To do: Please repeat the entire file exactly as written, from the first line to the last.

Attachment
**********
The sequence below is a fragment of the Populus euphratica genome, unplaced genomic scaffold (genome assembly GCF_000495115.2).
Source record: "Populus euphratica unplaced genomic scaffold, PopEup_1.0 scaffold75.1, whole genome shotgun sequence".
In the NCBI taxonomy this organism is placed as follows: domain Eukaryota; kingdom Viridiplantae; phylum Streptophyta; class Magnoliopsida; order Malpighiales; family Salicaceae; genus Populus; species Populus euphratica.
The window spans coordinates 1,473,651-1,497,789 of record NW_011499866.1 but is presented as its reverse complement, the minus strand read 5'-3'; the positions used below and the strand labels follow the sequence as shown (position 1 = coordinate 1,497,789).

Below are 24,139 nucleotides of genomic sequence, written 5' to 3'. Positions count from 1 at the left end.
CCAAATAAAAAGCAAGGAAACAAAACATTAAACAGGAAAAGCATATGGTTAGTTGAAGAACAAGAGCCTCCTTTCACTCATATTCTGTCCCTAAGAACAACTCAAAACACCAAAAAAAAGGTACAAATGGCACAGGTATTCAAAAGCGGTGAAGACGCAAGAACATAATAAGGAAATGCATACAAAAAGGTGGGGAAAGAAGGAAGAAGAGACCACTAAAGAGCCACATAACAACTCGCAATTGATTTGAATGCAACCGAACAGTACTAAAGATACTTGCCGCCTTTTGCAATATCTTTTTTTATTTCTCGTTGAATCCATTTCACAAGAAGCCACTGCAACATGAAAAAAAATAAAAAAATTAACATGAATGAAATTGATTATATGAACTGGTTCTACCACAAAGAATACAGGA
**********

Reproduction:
The sequence below is a fragment of the Populus euphratica genome, unplaced genomic scaffold (genome assembly GCF_000495115.2).
Source record: "Populus euphratica unplaced genomic scaffold, PopEup_1.0 scaffold75.1, whole genome shotgun sequence".
In the NCBI taxonomy this organism is placed as follows: domain Eukaryota; kingdom Viridiplantae; phylum Streptophyta; class Magnoliopsida; order Malpighiales; family Salicaceae; genus Populus; species Populus euphratica.
The window spans coordinates 1,473,651-1,497,789 of record NW_011499866.1 but is presented as its reverse complement, the minus strand read 5'-3'; the positions used below and the strand labels follow the sequence as shown (position 1 = coordinate 1,497,789).

Below are 24,139 nucleotides of genomic sequence, written 5' to 3'. Positions count from 1 at the left end.
CCAAATAAAAAGCAAGGAAACAAAACATTAAACAGGAAAAGCATATGGTTAGTTGAAGAACAAGAGCCTCCTTTCACTCATATTCTGTCCCTAAGAACAACTCAAAACACCAAAAAAAAGGTACAAATGGCACAGGTATTCAAAAGCGGTGAAGACGCAAGAACATAATAAGGAAATGCATACAAAAAGGTGGGGAAAGAAGGAAGAAGAGACCACTAAAGAGCCACATAACAACTCGCAATTGATTTGAATGCAACCGAACAGTACTAAAGATACTTGCCGCCTTTTGCAATATCTTTTTTTATTTCTCGTTGAATCCATTTCACAAGAAGCCACTGCAACATGAAAAAAAATAAAAAAATTAACATGAATGAAATTGATTATATGAACTGGTTCTACCACAAAGAATACAGGA